Taraji P. Henson: Absolutely, because China is a character in this film.
PR.com: That’s how I felt when I saw the film. Were you a fan of the original Karate Kid?
Taraji P. Henson: I still have a crush on Ralph Macchio!
PR.com: Ralph Macchio then or middle aged bloated Ralph Macchio?
Taraji P. Henson: (Laughs) Ralph Macchio then.
PR.com: That was so bad!
Taraji P. Henson: I didn’t say it. You said it (laughs)!
PR.com: Tell me a little bit about the orchestration of the final tournament scene?
Taraji P. Henson: It was a lot of work and I didn’t really have to do anything but sit in the audience and cheer. But China is a very humid part of the world, and I mean humid on levels that are inhuman. I don’t think hell gets that hot. It was excruciating when they would turn the air off and it’s all those people and bodies in there. I really felt for the kids because they had to jump around and do all the martial arts in that heat. And then when you add the lights, it was pretty trying. Kids were getting hurt. The one kid who plays the bully, he got a concussion.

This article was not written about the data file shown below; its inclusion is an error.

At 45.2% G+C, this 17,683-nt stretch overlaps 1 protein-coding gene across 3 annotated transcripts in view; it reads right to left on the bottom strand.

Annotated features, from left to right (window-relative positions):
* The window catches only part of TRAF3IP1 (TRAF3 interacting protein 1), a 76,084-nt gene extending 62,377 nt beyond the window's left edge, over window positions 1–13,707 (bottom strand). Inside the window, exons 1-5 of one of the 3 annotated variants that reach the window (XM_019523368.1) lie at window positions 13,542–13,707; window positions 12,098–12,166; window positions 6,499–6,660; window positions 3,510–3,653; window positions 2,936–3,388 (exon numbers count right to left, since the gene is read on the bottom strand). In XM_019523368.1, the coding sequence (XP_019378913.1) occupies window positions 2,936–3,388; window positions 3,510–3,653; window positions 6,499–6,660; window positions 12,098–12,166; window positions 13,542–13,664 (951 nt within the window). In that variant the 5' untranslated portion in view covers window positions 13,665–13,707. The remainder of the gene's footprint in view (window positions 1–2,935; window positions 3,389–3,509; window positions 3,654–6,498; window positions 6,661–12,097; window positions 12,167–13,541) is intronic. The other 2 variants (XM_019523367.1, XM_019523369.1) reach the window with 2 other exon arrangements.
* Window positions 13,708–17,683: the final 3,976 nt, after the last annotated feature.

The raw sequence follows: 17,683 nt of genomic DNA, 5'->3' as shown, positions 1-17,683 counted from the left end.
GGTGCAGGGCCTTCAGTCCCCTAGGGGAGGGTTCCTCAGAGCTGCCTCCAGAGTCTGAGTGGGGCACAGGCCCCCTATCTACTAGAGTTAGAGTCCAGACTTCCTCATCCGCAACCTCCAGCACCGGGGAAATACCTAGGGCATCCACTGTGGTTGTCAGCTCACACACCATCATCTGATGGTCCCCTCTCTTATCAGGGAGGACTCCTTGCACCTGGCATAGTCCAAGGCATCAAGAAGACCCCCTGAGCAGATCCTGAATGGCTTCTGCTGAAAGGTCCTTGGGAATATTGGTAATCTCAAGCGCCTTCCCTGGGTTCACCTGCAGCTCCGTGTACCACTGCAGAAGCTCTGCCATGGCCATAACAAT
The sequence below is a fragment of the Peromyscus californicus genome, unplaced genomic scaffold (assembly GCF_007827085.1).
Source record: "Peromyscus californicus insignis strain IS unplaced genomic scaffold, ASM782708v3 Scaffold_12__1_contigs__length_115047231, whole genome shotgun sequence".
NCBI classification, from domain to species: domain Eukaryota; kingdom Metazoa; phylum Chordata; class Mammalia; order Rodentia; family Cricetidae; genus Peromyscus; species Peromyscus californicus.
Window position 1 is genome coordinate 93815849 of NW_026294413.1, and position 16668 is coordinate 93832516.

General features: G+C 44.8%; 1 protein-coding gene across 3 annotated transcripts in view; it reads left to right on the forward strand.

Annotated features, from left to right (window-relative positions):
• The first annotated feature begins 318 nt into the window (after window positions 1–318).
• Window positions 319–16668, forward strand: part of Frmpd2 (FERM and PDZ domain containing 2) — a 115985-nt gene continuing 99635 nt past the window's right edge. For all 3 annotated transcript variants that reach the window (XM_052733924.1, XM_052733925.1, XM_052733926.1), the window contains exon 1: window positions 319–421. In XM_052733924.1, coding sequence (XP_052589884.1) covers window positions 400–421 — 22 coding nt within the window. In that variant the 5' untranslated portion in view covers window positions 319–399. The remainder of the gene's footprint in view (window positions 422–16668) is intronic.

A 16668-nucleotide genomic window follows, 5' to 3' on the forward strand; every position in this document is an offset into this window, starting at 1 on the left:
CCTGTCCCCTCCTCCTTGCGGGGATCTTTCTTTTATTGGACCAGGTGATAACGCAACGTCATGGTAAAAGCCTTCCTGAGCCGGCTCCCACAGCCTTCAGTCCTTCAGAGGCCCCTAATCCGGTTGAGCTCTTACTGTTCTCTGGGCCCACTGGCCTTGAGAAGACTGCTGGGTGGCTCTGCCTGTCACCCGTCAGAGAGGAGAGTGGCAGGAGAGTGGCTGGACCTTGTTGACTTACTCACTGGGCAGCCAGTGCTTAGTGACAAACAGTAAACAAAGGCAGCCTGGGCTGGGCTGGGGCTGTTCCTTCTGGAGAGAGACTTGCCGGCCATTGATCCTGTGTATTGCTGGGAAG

PR.com: During one of the fight scenes?
Taraji P. Henson: During one of the fight scenes, yeah, he fell and hit the back of his head. In that culture they really are perfectionists, and this baby wanted to continue to work and we had to say, “No, you can’t.” He felt bad because he felt like he was letting everybody down. We didn’t care. We wanted him to get better.
PR.com: Were they all extras who were in the stands watching the tournament?
Taraji P. Henson: Yeah, all extras, and that was trying because the director said in English what he wanted, and then we would have to get the translator to come in and translate to all of the extras.
PR.com: You, yourself, are a single mom. And I remember reading about you moving from DC, where you are from, to Los Angeles with your son to pursue your acting career. I couldn’t help but notice the parallels with this character.
Taraji P. Henson: That is what I noticed when I read [the script]. At the time California was my Beijing. It was the unknown world for me. I had visited California when I was two. I moved 3,000 miles away from everything that I knew and loved, and took a chance; just me and my baby.
PR.com: Did your son hit any stumbling blocks in adjusting to your new life in California?
Taraji P. Henson: He was one. He was like, “As long as my mommy’s smiling, I’m smiling.”
PR.com: Is that what attracted you to the role of Sherry Parker in The Karate Kid?